The levels of 1,25 dihydroxyvitamin D were significantly lower in patients with CD and UC than in healthy subjects. The levels of 1,25 dihydroxyvitamin D were inversely correlated with BMD in patients with UC and were not correlated with the clinical activity index of CD.

Conclusion
Vitamins K and D are insufficient in patients with IBD. Insufficiency of vitamin K is suggested to be associated with inflammatory processes of CD.

Comment: Recent RCTs have concluded 5,000 to 10,000 IU/day vitamin D3 and a 25(OH)D serum concentration around 80 ng/mL, (200 nmol/L) would improve the favorable response for people with CD and UC even more...

When was the last time you had your 25(OH)D serum concentration tested?

How many of you are taking at least 5,000 IU/day vitamin D3?

Take care,

V/R, Batch
04-14-2015, 07:51 PM   #5
D Bergy
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Join Date: Apr 2007
How much you need depends on how well you absorb the D. I had to take 30,000 iu to get up to a normal range, and even at that dose, it took a while.

I cannot say it had any noticable effect that I could detect. It did not halt the disease either, but things like this are quite individual.

Vitamin K should be used along with D to prevent bone loss and reactions to high doses of D3.
Magnesium should also be supplemented as most are low in it anyway, and it also helps get calcium where it belongs.

Keeping D levels up there has also been shown by a Japanese study to prevent the flu. Far better than any vaccine.

Dan
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They are simply my opinions.
04-14-2015, 09:56 PM   #6
wildbill_52280
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Join Date: Sep 2009
Interesting post, not enough references to be persuasive for me though. Yes i take vitamin d and yes it inhibits some symptoms in crohn's. 600,000 iu if vitamin is almost certainly not safe. I think 20,000 IU has been calculated as the maximum that is naturally produced, but even that might be high still. at times I have felt toxic from taking higher then 2000iu, but i dont have diarhea and i was already taking 1000iu for years before raising it.
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04-14-2015, 10:45 PM   #7
Batch
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Dan, WildBill,

Thanks, you've made some great responses...

Dan, your points are spot on. The full suite of vitamin D3 cofactors for a daily maintenance dose of 10,000 IU/day vitamin D3 includes: 400 to 600 mg/day magnesium, 10 mg/day zinc, 1 mg/day boron, Vitamin A (retinol) at RDA, and at least 100 mcg vitamin K2. Scroll up to the first post in this thread for a table of supplements and doses as well as the OTC supplements by brand I take to meet the dosing requirements in the table.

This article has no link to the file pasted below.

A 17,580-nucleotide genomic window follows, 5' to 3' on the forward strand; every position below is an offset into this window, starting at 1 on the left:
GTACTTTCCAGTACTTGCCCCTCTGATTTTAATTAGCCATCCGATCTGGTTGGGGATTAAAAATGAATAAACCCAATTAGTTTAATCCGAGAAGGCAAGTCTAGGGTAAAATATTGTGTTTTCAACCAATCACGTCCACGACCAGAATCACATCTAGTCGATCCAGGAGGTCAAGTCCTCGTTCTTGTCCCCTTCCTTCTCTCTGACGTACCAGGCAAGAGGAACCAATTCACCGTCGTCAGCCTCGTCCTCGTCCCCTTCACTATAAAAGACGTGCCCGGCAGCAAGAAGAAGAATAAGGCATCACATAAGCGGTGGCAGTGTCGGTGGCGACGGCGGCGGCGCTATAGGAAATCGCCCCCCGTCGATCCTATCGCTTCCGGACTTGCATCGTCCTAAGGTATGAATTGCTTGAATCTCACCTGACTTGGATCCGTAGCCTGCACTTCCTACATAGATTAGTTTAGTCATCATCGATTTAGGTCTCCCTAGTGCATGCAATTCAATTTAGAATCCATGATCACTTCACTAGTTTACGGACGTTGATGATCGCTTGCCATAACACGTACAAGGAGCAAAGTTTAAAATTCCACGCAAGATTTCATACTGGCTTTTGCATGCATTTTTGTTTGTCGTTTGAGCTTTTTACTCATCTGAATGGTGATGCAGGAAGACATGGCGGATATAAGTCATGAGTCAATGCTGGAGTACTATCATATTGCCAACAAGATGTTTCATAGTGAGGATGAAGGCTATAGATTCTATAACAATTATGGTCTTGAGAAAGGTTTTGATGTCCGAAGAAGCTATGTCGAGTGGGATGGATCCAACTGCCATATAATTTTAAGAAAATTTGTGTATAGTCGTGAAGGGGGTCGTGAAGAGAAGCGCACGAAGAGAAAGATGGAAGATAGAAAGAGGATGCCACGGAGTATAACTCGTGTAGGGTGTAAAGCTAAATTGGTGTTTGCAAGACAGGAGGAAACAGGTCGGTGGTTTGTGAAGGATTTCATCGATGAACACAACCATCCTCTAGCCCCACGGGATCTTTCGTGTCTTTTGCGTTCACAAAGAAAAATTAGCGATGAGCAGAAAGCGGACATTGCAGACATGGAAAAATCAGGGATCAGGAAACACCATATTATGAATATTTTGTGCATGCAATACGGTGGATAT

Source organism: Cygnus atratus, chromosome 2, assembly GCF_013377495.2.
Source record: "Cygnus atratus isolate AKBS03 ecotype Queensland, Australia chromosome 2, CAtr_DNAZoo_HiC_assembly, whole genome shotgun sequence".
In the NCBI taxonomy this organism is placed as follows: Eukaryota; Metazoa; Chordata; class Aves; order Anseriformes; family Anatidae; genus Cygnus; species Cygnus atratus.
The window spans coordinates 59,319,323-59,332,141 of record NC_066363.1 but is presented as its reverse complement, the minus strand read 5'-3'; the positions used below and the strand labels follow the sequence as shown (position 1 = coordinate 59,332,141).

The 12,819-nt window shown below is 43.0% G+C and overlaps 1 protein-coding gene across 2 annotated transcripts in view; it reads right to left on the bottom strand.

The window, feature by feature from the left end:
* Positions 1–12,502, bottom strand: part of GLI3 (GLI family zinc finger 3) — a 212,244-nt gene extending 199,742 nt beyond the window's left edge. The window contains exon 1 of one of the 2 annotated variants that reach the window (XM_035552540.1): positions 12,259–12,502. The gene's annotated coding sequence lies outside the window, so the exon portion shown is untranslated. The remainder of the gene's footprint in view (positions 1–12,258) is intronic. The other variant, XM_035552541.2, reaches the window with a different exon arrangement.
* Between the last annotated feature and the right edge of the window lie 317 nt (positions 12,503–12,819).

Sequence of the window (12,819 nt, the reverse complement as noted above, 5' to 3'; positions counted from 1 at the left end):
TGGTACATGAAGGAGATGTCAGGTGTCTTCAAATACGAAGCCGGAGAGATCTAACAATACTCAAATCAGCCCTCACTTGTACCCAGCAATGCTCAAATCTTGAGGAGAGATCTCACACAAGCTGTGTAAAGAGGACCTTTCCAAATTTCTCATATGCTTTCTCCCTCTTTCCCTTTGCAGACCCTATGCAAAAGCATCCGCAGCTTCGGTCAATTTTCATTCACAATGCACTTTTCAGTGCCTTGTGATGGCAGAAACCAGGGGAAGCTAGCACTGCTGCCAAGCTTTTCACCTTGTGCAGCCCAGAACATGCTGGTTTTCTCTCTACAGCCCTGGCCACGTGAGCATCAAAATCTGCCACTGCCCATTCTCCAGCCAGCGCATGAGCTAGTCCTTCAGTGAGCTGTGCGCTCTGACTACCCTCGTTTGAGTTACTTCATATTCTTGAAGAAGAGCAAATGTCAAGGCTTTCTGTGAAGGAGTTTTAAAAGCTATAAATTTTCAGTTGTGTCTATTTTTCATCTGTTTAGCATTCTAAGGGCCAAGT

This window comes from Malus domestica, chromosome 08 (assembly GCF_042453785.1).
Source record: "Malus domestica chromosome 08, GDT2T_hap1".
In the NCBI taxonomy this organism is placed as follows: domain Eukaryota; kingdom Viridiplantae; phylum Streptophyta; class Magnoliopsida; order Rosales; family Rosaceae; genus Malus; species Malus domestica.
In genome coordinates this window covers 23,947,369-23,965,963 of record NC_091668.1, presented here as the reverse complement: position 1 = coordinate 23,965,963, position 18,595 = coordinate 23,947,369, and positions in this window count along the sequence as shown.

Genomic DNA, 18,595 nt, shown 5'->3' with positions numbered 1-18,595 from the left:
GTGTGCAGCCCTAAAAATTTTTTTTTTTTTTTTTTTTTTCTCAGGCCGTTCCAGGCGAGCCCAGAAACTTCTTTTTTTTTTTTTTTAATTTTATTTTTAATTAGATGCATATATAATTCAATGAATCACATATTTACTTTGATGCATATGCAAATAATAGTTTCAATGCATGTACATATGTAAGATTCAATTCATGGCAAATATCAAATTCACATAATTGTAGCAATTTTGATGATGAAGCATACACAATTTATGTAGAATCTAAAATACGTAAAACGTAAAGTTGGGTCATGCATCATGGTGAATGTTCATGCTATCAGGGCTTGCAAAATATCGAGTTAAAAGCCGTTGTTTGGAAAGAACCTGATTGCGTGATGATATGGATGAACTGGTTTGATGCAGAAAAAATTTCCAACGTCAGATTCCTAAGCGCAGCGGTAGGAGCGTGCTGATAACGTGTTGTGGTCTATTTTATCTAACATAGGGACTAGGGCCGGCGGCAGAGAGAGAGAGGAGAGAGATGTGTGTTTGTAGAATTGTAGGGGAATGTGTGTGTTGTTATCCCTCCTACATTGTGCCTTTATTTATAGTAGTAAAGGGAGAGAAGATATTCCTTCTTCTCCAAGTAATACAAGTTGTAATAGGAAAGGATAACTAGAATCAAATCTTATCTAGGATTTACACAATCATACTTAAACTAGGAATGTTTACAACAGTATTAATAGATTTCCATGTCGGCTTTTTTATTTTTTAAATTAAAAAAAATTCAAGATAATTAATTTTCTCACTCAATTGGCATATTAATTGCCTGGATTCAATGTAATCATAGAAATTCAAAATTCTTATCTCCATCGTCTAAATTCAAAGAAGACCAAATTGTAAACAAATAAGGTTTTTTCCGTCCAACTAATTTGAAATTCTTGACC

In addition, it's also prudent to start a 3-month course of vitamin B 50... That's a tablet formulated with 50 mg each of the seven B vitamins and 400 mg folic acid. This should take care of any deficiencies among the seven B vitamins and it also helps kick start recolonization of friendly colonies of bacteria in the GI tract referred to as the "micro biome."

There's more genetic diversity in the micro biome than in the human genome... The micro biome also plays a significant role in our immune systems... Taking a good probiotic is also a good idea, particularly so after a course of antibiotics that wipe out all bacteria in the GI tract... Fresh sauerkraut and kinche as well as Greek yogurt also help rebuild the human micro biome.

Wild Bill, Regarding the safety of a 600,000 IU dose of vitamin D3... I can show you at least three studies totaling over 100 people who took a single oral 600,000 IU dose of vitamin D3 with no ill effects. Their serum 25D went up by an average of 60 ng/mL on top of their starting serum concentration of 25D. Serum calcium stayed well within its normal reference range, PTH dropped slightly and there was no excess calcium in the urine... Serum and urine creatinine was also normal. You can search for these studies on vitaminDwiki dot com. Enter "600,000 IU" in the search window at the top of the page...

I can also show you 51 links to studies involving people with CD, UC, Celiac and IBS being treated successfully with vitamin D3... Many of these studies illustrate the clear link between IBD and a vitamin D3 and/or a vitamin K2 deficiency...

You can find these RCTs yourself at VitaminDwiki dot com.... Go to the column on the left and scroll down to "Gut" and click on it. You can also use the search window at the top of the page and put in the name of your brand of IBD.

I've recently introduced benadryl to our cluster headache forum as spring is the obvious time for pollen allergies... The dose is 25 mg 4 times a day every 4 to 5 hours... So far I'm batting 1000 in stopping CH among our forum's CH'ers taking the anti-inflammatory regimen but suffering burn through cluster headaches... Most CH'ers are pain free again within 24 hours of starting the benadryl.

As cluster headache and IBD are both inflammatory disorders... benadryl may help IBD sufferers presently having a rough time.

Take care and thanks again for the comments.

V/R, Batch

Last edited by Batch; 04-16-2015 at 11:30 PM.
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Crohn's Disease Forum » Diet, Fitness, and Supplements » Why Not Take Vitamin D3?